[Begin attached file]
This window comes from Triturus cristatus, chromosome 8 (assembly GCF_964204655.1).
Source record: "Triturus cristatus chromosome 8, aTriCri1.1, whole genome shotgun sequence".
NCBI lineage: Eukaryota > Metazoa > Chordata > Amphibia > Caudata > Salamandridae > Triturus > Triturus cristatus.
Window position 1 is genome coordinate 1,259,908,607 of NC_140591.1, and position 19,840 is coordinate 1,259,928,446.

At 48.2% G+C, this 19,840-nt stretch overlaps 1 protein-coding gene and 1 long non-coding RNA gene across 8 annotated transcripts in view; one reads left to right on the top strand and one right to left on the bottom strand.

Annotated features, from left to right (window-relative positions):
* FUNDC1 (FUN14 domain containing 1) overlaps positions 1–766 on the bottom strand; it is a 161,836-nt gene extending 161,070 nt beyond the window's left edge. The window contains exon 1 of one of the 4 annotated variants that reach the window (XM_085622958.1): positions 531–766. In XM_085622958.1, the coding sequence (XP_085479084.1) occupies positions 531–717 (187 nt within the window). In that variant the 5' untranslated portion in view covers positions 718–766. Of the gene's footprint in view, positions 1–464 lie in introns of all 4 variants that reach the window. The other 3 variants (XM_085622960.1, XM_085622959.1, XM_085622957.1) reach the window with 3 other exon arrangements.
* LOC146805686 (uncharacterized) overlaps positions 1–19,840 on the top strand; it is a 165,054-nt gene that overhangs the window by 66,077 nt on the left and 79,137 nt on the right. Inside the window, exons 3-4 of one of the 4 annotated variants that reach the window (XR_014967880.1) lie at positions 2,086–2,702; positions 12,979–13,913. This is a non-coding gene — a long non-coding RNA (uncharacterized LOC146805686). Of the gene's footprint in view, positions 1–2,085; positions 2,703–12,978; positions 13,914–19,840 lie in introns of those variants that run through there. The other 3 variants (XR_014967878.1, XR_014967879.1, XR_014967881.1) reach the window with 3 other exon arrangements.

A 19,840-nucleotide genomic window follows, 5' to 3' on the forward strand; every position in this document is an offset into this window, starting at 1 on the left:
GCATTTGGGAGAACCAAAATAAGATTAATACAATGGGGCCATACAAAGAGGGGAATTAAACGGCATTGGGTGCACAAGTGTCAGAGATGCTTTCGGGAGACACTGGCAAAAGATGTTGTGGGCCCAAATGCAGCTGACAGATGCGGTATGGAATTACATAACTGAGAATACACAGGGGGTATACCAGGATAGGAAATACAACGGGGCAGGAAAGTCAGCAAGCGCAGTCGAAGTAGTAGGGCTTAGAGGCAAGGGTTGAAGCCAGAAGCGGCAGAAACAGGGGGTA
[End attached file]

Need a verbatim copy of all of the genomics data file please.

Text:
This window comes from Triturus cristatus, chromosome 8 (assembly GCF_964204655.1).
Source record: "Triturus cristatus chromosome 8, aTriCri1.1, whole genome shotgun sequence".
NCBI lineage: Eukaryota > Metazoa > Chordata > Amphibia > Caudata > Salamandridae > Triturus > Triturus cristatus.
Window position 1 is genome coordinate 1,259,908,607 of NC_140591.1, and position 19,840 is coordinate 1,259,928,446.

At 48.2% G+C, this 19,840-nt stretch overlaps 1 protein-coding gene and 1 long non-coding RNA gene across 8 annotated transcripts in view; one reads left to right on the top strand and one right to left on the bottom strand.

Annotated features, from left to right (window-relative positions):
* FUNDC1 (FUN14 domain containing 1) overlaps positions 1–766 on the bottom strand; it is a 161,836-nt gene extending 161,070 nt beyond the window's left edge. The window contains exon 1 of one of the 4 annotated variants that reach the window (XM_085622958.1): positions 531–766. In XM_085622958.1, the coding sequence (XP_085479084.1) occupies positions 531–717 (187 nt within the window). In that variant the 5' untranslated portion in view covers positions 718–766. Of the gene's footprint in view, positions 1–464 lie in introns of all 4 variants that reach the window. The other 3 variants (XM_085622960.1, XM_085622959.1, XM_085622957.1) reach the window with 3 other exon arrangements.
* LOC146805686 (uncharacterized) overlaps positions 1–19,840 on the top strand; it is a 165,054-nt gene that overhangs the window by 66,077 nt on the left and 79,137 nt on the right. Inside the window, exons 3-4 of one of the 4 annotated variants that reach the window (XR_014967880.1) lie at positions 2,086–2,702; positions 12,979–13,913. This is a non-coding gene — a long non-coding RNA (uncharacterized LOC146805686). Of the gene's footprint in view, positions 1–2,085; positions 2,703–12,978; positions 13,914–19,840 lie in introns of those variants that run through there. The other 3 variants (XR_014967878.1, XR_014967879.1, XR_014967881.1) reach the window with 3 other exon arrangements.

A 19,840-nucleotide genomic window follows, 5' to 3' on the forward strand; every position in this document is an offset into this window, starting at 1 on the left:
GCATTTGGGAGAACCAAAATAAGATTAATACAATGGGGCCATACAAAGAGGGGAATTAAACGGCATTGGGTGCACAAGTGTCAGAGATGCTTTCGGGAGACACTGGCAAAAGATGTTGTGGGCCCAAATGCAGCTGACAGATGCGGTATGGAATTACATAACTGAGAATACACAGGGGGTATACCAGGATAGGAAATACAACGGGGCAGGAAAGTCAGCAAGCGCAGTCGAAGTAGTAGGGCTTAGAGGCAAGGGTTGAAGCCAGAAGCGGCAGAAACAGGGGGTA